"They discussed the unprovoked and ongoing Russian invasion of Ukraine and international support for the Ukrainian armed forces," according to a Pentagon readout of the call.
"Sullivan and Gen. Milley reaffirmed the steadfast support of the United States for Ukraine's sovereignty and territorial integrity," the readout added.
— Amanda Macias
Kremlin vows 'retaliatory actions' following Lithuanian blockade of Russian goods
Russian Foreign Ministry spokeswoman Maria Zakharova said Lithuania's blockade of the Russian enclave of Kaliningrad will trigger retaliatory actions.
Last week, Lithuania announced it would block entry by rail of all EU-sanctioned goods coming from Russia into Kaliningrad.
Kaliningrad, sandwiched between Lithuania and Poland, depends on Lithuania and Belarus to conduct transit traffic between the enclave and mainland Russia.
"It was stated to both Lithuania and the EU through their diplomatic missions in Moscow about the inadmissibility of such actions and the need to change the steps taken and return the situation to a legitimate course," Zakharova told reporters, according to an NBC News translation.
"If this is not done, then, of course, and this was emphasized at all levels in Moscow, retaliatory actions will be inevitable," she added, without providing further details.
— Amanda Macias
UN says at least 4,634 killed in Ukraine since start of war
The United Nations has confirmed 4,634 civilian deaths and 5,769 injuries in Ukraine since Russia invaded its ex-Soviet neighbor on Feb. 24.
The Office of the U.N. High Commissioner for Human Rights said the death toll in Ukraine is likely higher, because the armed conflict can delay fatality reports.
The international organization said most of the civilian casualties recorded were caused by the use of explosive weapons with a wide impact area, including shelling from heavy artillery and multiple launch rocket systems, as well as missiles and airstrikes.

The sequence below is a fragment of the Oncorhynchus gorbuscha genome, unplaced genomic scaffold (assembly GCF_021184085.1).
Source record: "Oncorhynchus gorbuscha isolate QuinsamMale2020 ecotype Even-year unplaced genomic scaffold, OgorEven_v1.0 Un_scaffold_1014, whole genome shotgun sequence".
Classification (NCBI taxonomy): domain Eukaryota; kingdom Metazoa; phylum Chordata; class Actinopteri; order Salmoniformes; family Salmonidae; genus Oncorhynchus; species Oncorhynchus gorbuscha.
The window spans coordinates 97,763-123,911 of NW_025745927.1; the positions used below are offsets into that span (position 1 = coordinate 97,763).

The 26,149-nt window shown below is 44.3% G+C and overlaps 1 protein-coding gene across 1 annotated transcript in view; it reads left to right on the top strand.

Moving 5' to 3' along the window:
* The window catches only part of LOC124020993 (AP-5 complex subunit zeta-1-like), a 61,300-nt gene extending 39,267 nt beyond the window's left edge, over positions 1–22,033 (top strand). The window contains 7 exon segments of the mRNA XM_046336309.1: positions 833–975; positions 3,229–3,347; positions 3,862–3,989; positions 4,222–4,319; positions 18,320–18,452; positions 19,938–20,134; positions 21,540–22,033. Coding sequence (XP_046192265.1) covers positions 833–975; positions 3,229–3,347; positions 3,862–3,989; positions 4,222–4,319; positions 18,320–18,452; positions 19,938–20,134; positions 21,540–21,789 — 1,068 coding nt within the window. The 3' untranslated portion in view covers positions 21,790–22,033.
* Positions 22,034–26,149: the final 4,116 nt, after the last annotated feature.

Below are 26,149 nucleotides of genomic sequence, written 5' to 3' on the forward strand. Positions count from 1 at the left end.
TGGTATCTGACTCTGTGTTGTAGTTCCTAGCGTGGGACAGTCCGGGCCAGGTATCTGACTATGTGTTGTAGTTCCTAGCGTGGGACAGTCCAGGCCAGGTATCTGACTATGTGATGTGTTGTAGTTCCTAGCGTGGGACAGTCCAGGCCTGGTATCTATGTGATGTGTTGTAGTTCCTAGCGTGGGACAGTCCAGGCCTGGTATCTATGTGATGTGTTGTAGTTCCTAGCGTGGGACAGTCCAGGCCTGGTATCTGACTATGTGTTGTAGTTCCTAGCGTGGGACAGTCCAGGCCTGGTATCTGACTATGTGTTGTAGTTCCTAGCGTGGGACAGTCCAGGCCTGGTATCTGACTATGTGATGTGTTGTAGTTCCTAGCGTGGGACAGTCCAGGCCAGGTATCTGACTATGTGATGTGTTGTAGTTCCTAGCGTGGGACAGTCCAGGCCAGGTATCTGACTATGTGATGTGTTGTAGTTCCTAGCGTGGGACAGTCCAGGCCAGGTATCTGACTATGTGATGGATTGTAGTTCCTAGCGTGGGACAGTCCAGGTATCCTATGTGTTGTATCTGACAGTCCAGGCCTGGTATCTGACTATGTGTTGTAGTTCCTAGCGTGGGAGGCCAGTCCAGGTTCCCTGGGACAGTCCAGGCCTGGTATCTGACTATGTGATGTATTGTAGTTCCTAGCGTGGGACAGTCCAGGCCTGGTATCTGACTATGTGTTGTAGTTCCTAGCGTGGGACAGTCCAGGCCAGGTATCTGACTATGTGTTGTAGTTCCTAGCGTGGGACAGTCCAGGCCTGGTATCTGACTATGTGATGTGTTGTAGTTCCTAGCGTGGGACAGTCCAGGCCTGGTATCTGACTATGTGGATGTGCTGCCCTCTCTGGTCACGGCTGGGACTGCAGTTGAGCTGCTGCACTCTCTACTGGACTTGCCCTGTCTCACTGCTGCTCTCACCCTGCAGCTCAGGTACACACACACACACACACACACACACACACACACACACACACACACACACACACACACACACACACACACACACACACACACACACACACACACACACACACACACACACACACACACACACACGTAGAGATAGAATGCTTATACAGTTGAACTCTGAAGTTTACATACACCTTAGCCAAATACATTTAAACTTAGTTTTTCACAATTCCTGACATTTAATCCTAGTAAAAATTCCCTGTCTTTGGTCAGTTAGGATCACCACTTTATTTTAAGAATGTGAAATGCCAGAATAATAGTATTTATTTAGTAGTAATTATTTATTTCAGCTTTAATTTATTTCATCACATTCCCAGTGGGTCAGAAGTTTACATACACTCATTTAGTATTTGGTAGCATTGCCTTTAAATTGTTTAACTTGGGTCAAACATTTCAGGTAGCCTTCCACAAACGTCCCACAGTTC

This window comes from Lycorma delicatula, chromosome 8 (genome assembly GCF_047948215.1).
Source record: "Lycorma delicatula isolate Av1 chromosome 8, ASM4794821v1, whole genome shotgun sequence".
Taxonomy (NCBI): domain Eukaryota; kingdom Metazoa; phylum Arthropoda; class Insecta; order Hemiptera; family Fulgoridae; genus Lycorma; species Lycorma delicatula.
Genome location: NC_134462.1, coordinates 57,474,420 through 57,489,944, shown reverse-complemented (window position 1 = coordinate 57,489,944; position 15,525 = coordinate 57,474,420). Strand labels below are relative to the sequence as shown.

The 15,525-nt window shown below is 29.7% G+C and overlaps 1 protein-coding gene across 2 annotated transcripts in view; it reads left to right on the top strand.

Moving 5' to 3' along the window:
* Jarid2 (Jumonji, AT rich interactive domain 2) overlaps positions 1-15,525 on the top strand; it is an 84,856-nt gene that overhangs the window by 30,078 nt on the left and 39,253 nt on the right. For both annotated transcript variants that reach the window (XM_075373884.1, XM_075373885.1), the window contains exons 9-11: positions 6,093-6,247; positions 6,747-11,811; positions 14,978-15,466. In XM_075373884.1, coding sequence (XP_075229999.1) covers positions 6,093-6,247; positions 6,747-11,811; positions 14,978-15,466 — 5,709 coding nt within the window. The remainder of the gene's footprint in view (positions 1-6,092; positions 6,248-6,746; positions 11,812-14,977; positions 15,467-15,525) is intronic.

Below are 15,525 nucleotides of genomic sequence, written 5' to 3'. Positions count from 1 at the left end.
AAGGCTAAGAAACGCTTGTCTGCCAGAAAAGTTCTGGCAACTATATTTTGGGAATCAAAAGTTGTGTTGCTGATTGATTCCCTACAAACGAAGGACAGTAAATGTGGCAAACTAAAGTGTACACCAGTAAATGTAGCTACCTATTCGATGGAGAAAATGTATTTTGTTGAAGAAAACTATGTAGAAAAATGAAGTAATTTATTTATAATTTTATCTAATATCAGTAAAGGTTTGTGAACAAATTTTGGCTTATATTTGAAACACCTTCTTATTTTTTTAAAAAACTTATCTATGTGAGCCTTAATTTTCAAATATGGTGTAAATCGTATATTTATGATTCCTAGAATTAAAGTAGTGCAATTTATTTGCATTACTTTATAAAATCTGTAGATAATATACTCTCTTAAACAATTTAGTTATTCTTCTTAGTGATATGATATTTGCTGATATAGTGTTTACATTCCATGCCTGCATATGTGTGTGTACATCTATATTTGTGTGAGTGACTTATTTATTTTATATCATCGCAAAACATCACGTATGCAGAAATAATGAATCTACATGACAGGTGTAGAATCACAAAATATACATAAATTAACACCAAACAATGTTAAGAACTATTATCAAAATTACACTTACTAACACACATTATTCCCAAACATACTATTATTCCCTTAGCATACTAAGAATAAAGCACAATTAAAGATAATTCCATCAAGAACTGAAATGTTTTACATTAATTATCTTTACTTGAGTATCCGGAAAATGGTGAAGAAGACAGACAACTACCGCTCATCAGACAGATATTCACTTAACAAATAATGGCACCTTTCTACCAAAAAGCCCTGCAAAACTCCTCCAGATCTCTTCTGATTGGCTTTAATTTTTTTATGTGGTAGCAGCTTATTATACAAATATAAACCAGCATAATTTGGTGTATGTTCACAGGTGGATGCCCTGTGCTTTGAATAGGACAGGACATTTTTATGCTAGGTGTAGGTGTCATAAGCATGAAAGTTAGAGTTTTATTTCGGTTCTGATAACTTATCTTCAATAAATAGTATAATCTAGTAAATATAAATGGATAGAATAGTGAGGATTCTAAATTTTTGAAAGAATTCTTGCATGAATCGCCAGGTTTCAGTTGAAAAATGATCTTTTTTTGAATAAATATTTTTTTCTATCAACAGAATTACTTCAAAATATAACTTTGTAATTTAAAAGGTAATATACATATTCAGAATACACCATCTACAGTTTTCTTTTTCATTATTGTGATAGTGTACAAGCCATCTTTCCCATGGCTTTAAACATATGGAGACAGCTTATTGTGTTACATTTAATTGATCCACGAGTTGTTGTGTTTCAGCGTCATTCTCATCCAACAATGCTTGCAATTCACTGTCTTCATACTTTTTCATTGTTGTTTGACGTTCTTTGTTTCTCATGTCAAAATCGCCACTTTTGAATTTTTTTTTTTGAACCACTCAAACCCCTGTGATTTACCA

— Amanda Macias
Russia may cut off gas to Europe completely, IEA chief says
Russia may cut off gas to Europe entirely as it seeks to bolster its political leverage amid the Ukraine crisis, the head of the International Energy Agency said in comments reported by Reuters, urging Europe to prepare for such an eventuality now.
"I wouldn't rule out Russia continuing to find different issues here and there and continuing to find excuses to further reduce gas deliveries to Europe and maybe even cut it off completely," IEA Executive Director Fatih Birol said in a statement sent to the news agency.
"This is the reason Europe needs contingency plans," Birol added, saying a recent reduction in flows may be an attempt to gain political leverage ahead of higher-demand winter months.
The IEA did not see a full cut-off as the most likely scenario, however.
The energy sector is a significant bone of contention for the EU, which has sanctioned Russian oil and coal in the wake of its invasion of Ukraine and has vowed to phase out Russian energy imports. Russia has been repeatedly accused of weaponizing energy supplies by reducing flows to Europe, an accusation it denies.
Russian forces are approaching Lysychansk and gaining ground, official says
The head of the Luhansk region, where the fiercest fighting has been seen in Ukraine in recent weeks, has said Russian forces are gaining ground in the area.
"The Russians are approaching Lysychansk, gaining a foothold in nearby settlements, the city is shelled from the air," Serhiy Haidai said on his Telegram account on Wednesday.
He said street fights were continuing in the neighboring city of Severodonetsk with Russian troops firing on the nearby villages of Synetsky and Pavlograd, and on the "Azot" chemicals plant where some Ukrainian fighters are holding out.
— Holly Ellyatt
Preventing a nuclear conflict is currently Russia's priority, official says
Russia's Deputy Foreign Minister Sergei Ryabkov has said the prevention of a nuclear conflict is currently Russia's priority.